IDF aims for more accuracy in its warnings of incoming missiles

Army’s iOref touted as 4 seconds faster than other alert apps, and more narrowly targeted

School children hurry to shelters as sirens sound throughout Israel as part of a of an IDF Home Front Command drill on June 2, 2015. (Yonatan Sindel/Flash90)
School children hurry to shelters as sirens sound throughout Israel as part of a of an IDF Home Front Command drill on June 2, 2015. (Yonatan Sindel/Flash90)

The army’s early warning app, iOref, is faster and smarter than the competition’s, according to the director of the IDF Homefront Command’s alerts division.

“There are other apps that claim to warn Israelis if a missile is coming in, or if there is information they need in the event of a civil emergency, but none are as fast and accurate as iOref [oref refers to the homefront], which we developed with a private sector partner,” said Shlomo Maman. “Our notifications come in about four seconds faster than the other leading app, and because of the combined cell and GPS location tech we use, we are able to much more accurately pinpoint where an impact is about to take place.”

This is no meaningless boast.

“When you have fifteen seconds to get to a shelter in advance of an incoming rocket, as the residents of the Gaza border area have, then every second counts,” said Maman. “Our objective is to provide the maximum amount of time available to Israelis so they can prepare properly for an emergency situations.

“And just as important, we aim to offer even more precise geo-targeting of attacks, so that warnings are sent only to those truly in danger. This way we will avoid sending half the country to bomb shelters, interrupting commerce, education, and the daily lives of Israelis,” added Maman.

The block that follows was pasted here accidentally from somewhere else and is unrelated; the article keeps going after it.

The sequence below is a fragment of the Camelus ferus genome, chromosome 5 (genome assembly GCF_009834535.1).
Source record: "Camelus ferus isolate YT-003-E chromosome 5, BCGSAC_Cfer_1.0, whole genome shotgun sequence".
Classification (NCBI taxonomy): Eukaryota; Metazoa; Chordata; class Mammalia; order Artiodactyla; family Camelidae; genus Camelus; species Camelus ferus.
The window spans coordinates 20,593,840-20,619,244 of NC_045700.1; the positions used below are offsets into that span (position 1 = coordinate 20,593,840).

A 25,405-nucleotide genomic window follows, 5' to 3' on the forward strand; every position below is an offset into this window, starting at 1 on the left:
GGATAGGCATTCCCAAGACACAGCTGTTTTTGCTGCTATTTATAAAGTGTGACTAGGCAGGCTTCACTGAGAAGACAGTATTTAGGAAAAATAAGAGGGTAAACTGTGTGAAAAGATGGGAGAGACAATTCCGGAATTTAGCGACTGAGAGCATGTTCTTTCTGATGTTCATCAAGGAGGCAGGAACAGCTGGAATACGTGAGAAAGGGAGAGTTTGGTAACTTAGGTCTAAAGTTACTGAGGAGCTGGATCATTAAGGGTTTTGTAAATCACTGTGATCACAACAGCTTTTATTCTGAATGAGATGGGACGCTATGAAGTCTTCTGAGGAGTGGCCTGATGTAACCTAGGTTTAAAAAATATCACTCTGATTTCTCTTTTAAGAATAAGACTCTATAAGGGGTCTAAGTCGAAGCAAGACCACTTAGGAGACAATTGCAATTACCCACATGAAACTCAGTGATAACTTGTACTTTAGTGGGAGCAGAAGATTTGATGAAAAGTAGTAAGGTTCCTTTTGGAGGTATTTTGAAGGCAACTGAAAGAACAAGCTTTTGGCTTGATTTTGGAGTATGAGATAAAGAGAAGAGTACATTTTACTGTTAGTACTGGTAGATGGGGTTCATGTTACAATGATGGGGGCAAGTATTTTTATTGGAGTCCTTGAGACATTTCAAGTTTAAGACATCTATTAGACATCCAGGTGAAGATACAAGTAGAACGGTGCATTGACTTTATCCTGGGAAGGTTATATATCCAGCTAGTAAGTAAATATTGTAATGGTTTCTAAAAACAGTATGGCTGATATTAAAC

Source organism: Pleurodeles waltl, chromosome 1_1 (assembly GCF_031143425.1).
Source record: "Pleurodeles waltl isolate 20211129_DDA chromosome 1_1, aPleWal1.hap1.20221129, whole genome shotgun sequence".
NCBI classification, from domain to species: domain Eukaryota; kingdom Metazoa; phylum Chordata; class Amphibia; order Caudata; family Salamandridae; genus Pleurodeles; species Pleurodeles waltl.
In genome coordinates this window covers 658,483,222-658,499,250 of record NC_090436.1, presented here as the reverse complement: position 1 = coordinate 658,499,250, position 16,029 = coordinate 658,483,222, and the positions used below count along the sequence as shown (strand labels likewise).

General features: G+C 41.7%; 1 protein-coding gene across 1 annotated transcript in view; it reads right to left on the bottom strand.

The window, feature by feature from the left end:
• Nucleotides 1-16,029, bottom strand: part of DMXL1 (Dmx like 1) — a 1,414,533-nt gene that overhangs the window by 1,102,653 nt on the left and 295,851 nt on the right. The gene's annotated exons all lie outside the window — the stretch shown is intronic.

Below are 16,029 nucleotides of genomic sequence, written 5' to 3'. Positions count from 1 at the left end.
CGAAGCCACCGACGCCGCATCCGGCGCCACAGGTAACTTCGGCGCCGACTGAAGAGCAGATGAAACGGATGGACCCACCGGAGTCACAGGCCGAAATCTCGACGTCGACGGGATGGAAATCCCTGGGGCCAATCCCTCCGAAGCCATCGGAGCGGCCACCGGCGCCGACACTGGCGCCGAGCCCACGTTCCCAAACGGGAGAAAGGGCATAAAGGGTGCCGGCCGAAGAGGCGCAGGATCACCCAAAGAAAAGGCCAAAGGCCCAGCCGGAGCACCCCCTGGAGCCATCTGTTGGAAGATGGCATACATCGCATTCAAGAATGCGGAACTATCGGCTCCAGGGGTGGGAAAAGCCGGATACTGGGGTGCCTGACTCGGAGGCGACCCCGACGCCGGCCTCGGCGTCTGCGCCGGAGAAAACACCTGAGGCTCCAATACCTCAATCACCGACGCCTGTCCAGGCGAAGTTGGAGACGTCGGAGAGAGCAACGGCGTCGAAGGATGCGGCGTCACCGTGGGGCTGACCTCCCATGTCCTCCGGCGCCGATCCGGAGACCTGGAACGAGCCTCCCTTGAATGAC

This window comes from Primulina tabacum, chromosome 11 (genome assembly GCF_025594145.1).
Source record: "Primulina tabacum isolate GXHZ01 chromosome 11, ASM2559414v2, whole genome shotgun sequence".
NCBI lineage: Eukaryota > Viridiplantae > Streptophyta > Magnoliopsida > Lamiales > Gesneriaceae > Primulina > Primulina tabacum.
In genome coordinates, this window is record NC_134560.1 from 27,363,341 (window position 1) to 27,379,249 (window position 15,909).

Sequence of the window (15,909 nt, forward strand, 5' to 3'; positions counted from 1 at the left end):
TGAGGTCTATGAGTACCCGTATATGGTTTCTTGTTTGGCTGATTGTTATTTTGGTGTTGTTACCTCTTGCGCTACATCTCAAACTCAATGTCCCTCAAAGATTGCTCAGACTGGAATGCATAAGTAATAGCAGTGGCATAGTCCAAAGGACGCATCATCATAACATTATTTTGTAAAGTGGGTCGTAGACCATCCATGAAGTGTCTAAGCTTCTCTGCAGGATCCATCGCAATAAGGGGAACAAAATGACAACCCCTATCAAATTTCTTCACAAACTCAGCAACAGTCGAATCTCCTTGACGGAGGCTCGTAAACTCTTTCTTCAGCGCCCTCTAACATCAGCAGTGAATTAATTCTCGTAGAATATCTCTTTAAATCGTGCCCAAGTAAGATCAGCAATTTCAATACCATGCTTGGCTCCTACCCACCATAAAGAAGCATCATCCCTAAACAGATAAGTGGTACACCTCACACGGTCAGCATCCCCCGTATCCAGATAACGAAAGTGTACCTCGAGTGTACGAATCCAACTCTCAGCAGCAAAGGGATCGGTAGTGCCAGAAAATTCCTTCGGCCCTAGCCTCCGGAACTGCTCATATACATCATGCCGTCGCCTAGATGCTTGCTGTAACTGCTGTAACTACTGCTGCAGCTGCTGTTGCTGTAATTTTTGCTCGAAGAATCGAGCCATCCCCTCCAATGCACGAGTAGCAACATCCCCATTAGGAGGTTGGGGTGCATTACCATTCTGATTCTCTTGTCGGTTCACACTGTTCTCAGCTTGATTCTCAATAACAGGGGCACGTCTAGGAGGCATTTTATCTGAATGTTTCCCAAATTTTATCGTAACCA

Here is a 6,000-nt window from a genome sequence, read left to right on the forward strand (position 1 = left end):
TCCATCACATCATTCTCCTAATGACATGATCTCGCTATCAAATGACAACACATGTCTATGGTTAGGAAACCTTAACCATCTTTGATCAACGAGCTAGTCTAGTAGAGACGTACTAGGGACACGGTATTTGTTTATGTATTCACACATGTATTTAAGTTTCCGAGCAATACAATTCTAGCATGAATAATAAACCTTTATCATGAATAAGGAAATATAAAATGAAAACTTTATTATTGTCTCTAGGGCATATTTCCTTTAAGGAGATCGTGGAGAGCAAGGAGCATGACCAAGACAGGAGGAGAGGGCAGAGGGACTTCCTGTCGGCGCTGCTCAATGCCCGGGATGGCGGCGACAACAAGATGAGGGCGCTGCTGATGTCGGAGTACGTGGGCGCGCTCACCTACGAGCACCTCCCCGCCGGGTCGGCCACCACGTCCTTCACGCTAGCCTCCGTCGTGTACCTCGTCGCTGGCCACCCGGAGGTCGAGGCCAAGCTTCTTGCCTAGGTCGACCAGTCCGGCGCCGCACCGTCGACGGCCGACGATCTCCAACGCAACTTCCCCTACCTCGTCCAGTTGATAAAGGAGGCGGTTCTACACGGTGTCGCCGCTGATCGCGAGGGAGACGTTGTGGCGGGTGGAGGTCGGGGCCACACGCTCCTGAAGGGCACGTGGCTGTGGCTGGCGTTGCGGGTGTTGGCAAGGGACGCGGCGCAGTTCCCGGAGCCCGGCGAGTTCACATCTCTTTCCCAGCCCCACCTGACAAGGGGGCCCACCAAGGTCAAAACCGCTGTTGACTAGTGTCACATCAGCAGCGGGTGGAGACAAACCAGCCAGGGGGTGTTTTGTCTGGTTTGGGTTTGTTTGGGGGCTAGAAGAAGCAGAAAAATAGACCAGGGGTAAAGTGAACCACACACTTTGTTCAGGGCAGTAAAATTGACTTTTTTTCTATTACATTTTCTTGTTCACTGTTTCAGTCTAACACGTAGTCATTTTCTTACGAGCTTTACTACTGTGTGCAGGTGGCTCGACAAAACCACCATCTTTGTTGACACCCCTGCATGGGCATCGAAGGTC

The army’s alerts division is known for interrupting radio and TV broadcasts to announce the targets of missiles fired by Gazan or other terror groups. But the Home Front Command has other methods at its disposal to get the word out.

“We use numerous channels to warn about dangers, including mass media, sirens, flyers, even home warning devices. And of course iOref,” said Maman.

Each of those warning systems requires specific technologies in order to work properly. Take sirens, for example.

“Most sirens are manually operated, but by the time word gets out and the siren is sounded, you lose precious seconds,” said Maman. “In front-line communities in the Gaza area, residents have only 15 seconds to get to a shelter, so a delay of even just a few seconds could mean lives lost. We recently began a project of digitizing the sirens in that area, connecting them to a dedicated communications line.”

The IDF has also invested millions of shekels in battery-operated mobile sirens for use in battle staging areas. “Many of the 67 soldiers killed in Operation Protective Edge in 2014 died as the result of missile attacks in staging areas on the Gaza border, as they prepared for battle in Gaza. There, soldiers had even less than 15 seconds to take shelter, and it was impossible to effectively warn them in time of an incoming danger. With the mobile sirens, we will be able to keep sirens together with units and sound them immediately, giving soldiers a few more seconds to protect themselves.”

Shlomo Maman (Courtesy)
Shlomo Maman (Courtesy)

His group also has the ability to break into broadcasts and signals by TV stations – terrestrial, cable, and satellite – radio stations, cellphone networks, and websites.